Williams: Do you treat everybody?
Jones: Oh yes. Anybody–
Williams: You wouldn’t hold back on anybody.
Jones: No, uh, there’s no membership requirement.
Williams: You don’t have– They don’t have to co– beco– become members, nor do they have to start uh, uh, you know, uh, following some kind of a discipline that you, you know–
Jones: No, no, no.
Williams: –put on their heads.
Jones: I don’t– I don’t believe in this business of having to say a prayer before you get (unintelligible word under Williams’ laugh)–
Williams: Yeah, right. (Laughs) That’s what I was getting at, but you caught– (Laughs) Exactly. Jim, uh, you do have a great ministry. Uh, one thing uh, that, that’s involved in it, has to do with uh, something that uh, that uh, you and I call a healing ministry. Both of us. And a lot of people talk about the healing ministry. I had a sister who had cancer 12 years ago, uh, she was operated on, the doctors gave her uh, said in three months she would die. My sister is still alive, teaching school, back to health. It was cancer of the pancreas, by the way, very serious.
Jones: Considered incurable.
Williams: Con– considered incurable. She’s– she’s– she’s fine today. Uh, she had a lot of faith. She said, I will not, I will not give up at this point. What– talk a little about that.
Jones: There’s a place indeed for a responsible and sane spiritual healing. It must be in conjunction with medical science, because we know there’s no panacea. We’ve had similar remissions. I was just thinking while you talked, of a lovely Russian lady who, uh, her– the metastasis of cancer was so thorough that each of her lymph glands was swollen like a ball. And uh, similarly, she had faith. Give purpose. There’s a tremendous dimension that we’re unfamiliar with, and of course, if even in the Soviet Union, a materialistic nation supposedly, is spending, what is it, $12 million a year, something like that, to study paranormal faculty, therapeutic healing, many medical science– uh, scientists now, in nursing schools, medical schools, are emphasizing therapeutic healing. The– the laying on of hands in– in direct correlation with uh, physical treatment, so undoubtedly there’s a dimension there that the responsible church must take over. And if we don’t, what are we going to leave it to? The uh, the type that says, “Trust God, and don’t go to the doctor.” So many of the people involved in healing want to knock medical science. And many then die. I think they do far more harm than good, because they’ll keep people from going to medical science. When we find someone who thinks they have a healing, we say, get to the doctor and verify it.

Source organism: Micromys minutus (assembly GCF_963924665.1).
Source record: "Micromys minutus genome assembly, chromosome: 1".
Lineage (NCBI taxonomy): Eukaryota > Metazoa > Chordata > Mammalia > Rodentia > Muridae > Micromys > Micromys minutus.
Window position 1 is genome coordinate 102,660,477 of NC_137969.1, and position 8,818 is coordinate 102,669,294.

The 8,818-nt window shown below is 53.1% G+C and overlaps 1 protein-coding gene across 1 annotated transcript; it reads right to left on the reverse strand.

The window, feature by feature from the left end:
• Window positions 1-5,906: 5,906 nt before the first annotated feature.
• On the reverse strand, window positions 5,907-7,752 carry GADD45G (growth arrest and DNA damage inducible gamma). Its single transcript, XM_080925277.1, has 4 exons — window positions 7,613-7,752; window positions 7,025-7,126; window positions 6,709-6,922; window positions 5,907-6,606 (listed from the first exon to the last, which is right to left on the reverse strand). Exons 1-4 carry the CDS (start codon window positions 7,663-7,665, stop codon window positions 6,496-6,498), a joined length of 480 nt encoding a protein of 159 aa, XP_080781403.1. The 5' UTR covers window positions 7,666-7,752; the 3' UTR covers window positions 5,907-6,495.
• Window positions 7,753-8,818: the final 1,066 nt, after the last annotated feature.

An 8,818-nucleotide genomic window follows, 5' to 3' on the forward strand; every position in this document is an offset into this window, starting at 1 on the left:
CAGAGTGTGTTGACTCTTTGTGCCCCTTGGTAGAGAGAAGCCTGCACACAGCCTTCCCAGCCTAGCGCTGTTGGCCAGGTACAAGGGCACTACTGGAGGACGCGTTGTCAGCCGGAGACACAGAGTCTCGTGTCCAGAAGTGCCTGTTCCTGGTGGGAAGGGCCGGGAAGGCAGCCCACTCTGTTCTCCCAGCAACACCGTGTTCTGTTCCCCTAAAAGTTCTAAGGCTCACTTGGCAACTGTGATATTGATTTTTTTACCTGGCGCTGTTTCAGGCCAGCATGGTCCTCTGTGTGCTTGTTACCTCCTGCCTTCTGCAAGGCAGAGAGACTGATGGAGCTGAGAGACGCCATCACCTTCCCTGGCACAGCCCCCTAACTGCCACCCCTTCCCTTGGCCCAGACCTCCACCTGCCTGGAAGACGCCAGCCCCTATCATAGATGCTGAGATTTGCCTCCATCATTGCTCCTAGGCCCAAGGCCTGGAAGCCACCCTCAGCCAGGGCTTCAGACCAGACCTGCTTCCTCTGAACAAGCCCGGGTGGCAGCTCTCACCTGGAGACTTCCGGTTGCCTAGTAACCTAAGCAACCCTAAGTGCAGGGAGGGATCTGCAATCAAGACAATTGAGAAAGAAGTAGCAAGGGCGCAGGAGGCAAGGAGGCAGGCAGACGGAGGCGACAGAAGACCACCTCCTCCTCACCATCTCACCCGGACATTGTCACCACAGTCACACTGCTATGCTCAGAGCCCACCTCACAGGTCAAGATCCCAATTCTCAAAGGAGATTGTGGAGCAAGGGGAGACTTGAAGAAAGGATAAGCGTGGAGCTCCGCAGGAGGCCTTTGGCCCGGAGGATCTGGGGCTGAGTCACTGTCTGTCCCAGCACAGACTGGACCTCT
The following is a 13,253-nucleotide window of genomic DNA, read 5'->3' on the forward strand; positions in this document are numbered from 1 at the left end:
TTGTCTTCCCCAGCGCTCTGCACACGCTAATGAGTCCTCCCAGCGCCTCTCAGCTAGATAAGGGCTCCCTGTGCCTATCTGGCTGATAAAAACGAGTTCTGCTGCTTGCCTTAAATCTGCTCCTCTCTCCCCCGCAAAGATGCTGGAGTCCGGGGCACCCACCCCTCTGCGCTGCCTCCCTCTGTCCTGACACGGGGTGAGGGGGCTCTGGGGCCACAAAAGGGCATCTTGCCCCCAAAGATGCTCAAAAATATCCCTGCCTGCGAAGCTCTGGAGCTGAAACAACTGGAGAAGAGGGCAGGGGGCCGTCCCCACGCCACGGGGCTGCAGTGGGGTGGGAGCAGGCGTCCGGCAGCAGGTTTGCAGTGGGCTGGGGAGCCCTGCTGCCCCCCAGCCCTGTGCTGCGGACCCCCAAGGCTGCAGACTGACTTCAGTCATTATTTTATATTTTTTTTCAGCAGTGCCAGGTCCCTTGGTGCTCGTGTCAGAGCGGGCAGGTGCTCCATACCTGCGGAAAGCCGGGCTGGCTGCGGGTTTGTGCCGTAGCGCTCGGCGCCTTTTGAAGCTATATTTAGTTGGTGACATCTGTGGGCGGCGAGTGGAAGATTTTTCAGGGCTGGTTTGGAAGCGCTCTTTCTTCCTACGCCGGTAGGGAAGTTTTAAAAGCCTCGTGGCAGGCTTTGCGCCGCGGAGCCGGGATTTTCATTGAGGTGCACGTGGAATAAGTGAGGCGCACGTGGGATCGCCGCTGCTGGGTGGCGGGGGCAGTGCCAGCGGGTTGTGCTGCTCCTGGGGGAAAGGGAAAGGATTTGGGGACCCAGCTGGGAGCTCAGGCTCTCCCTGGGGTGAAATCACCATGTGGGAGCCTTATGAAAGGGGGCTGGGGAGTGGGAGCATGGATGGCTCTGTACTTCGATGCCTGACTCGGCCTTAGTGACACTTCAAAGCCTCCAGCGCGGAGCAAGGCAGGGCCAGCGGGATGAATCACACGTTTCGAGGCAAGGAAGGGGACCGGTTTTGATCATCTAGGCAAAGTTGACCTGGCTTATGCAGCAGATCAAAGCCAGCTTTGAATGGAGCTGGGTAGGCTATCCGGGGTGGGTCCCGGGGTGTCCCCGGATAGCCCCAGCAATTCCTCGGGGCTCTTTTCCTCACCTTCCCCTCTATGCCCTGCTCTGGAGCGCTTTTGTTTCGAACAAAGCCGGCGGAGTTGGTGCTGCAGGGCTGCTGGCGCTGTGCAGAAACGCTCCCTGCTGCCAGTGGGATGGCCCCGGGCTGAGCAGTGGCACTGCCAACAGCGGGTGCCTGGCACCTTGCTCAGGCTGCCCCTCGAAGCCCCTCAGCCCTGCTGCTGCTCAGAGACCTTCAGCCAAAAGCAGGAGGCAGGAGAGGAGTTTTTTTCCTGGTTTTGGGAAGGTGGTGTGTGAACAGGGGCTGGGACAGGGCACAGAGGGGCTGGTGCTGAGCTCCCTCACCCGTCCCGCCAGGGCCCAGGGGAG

Williams: Good! We’ve gotta take a break, and we’ll come right back and conclude our program with the Reverend Jim Jones.
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Williams: Jim Jones. Uh, Jim, where do you get your money from? How– How do the people– You know, how do you– how do you maintain all these, you know, these great programs that you’re part of, that you give leadership to? How do you maintain them?
Jones: People are pretty generous when they see how their money is being used. They see– They see definite results. We got a community center, an indoor swimming pool, and all these rest (stumbles over words), I think we have a novel thing in geriatric facilities, where the senior citizens themselves manage and direct. The only input is manual labor. We don’t dictate to them how– what about their diet, the décor, everything. Uh– when they see results, people give generously. We don’t have a mandate about tithing. Some do. But of course, we have a large membership, and that explains uh, the support, and they’ll put on projects of various sorts. We get no outside help from the community to speak of, but uh, our people are very, very generous.
Williams: Jim, where are we going to go? Where are we going? When–
Jones: In terms–
Williams: In terms of uh, of society, of America, of the world, where are we going to go? Can you give it to me in 30 seconds? (Laughs)
Jones: I think we have to be very careful that we must do something about the alienation of the ethnic groups and rac– racism. As even [NAACP Executive Director] Roy Wilkins– Roy Wilkins, a conservative, and the Senator that just retired. We’ve got a problem, and we’ve got to overcome that, because a house divided against itself can’t stand. We must do something about racism quickly.
Williams: Here’s a man, I have to tell you, that I think is a– If I, you know, being honest, I think he’s a genius, I think he’s a prophet. He’s charismatic. He’s one of our great leaders. I’m glad to be associated with you. Brother, we gone stay together, ‘cause I know, if I stay with you, we gone make it. (Laughs) We’ll bring about justice. Walk that walk, and talk that talk. And be that be, and love that love, and struggle that struggle. Look for us. We’ll be there.
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Tape originally posted April 2006